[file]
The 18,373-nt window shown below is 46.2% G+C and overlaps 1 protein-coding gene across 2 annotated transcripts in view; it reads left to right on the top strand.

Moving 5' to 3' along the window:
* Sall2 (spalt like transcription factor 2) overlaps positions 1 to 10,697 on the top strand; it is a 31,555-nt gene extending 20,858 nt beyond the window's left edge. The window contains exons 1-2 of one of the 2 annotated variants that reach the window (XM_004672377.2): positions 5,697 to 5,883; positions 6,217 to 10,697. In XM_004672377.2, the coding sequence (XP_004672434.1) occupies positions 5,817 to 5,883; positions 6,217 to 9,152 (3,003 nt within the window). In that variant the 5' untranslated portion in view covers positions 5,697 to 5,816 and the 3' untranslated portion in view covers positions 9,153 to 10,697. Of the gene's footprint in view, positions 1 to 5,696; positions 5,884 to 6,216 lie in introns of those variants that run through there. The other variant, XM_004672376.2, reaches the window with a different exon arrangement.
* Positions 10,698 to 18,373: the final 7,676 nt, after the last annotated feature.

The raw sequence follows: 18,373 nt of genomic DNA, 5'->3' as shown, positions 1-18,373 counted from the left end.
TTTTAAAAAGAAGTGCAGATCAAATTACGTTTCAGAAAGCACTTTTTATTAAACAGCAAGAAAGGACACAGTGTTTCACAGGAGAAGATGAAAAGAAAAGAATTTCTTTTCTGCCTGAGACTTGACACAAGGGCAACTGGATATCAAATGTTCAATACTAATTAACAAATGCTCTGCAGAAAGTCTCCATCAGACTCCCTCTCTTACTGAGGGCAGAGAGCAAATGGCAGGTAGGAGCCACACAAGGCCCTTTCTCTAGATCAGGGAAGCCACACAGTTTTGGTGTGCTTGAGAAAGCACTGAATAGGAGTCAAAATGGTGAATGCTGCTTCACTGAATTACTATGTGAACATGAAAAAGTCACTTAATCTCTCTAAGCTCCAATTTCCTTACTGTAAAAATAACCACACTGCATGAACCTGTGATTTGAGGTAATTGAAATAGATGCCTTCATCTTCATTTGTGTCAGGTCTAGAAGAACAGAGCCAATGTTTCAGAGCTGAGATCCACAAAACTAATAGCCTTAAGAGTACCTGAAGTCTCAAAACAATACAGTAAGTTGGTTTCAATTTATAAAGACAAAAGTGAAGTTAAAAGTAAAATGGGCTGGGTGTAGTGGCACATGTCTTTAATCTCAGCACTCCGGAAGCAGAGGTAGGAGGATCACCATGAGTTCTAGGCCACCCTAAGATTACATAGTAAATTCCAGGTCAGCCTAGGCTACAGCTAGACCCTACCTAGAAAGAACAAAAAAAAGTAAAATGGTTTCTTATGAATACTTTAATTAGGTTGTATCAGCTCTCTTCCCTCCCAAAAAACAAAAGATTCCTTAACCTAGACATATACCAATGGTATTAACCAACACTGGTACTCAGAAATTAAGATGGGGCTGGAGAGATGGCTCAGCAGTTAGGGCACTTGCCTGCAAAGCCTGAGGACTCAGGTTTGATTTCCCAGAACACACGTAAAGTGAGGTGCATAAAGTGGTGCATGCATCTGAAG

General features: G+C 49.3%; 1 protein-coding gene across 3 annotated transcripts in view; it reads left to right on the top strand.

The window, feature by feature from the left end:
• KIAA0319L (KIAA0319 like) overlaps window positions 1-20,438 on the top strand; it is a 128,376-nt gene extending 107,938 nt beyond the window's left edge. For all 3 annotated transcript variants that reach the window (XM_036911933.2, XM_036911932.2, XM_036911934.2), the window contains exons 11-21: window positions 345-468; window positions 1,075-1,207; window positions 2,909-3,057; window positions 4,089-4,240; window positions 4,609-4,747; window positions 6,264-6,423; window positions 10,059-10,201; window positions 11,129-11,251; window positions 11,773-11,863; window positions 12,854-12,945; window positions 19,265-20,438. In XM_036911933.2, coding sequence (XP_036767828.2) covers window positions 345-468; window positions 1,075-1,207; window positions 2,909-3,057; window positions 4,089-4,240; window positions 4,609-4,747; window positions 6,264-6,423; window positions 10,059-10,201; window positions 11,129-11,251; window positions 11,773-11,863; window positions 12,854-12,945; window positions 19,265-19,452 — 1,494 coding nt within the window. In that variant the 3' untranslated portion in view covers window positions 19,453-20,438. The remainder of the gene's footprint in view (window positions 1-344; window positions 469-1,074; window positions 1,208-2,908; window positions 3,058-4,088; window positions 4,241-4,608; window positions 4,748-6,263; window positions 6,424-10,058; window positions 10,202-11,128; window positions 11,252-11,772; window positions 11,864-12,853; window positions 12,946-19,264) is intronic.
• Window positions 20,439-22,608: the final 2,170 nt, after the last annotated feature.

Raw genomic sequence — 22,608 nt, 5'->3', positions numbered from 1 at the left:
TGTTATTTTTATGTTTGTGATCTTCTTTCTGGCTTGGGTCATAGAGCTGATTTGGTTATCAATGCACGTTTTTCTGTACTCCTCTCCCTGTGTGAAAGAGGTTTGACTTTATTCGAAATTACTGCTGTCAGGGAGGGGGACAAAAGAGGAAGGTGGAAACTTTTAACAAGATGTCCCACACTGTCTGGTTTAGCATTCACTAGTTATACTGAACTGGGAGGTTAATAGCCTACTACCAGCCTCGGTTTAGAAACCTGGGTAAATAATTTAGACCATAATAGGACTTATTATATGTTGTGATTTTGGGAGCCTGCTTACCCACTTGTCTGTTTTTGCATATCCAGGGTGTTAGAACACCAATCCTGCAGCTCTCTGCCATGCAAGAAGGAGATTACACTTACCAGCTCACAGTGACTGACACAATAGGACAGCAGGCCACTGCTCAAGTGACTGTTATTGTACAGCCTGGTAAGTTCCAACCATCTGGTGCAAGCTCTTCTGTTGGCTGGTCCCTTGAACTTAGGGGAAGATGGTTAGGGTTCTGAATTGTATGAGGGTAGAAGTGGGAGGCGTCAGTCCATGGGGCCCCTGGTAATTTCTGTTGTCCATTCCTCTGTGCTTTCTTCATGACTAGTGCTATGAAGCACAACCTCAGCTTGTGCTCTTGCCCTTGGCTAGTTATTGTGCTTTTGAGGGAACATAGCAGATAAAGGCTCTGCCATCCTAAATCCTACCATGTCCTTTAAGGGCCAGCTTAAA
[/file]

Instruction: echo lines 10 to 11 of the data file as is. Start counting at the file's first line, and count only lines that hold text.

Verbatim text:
• Window positions 20,439-22,608: the final 2,170 nt, after the last annotated feature.

Raw genomic sequence — 22,608 nt, 5'->3', positions numbered from 1 at the left: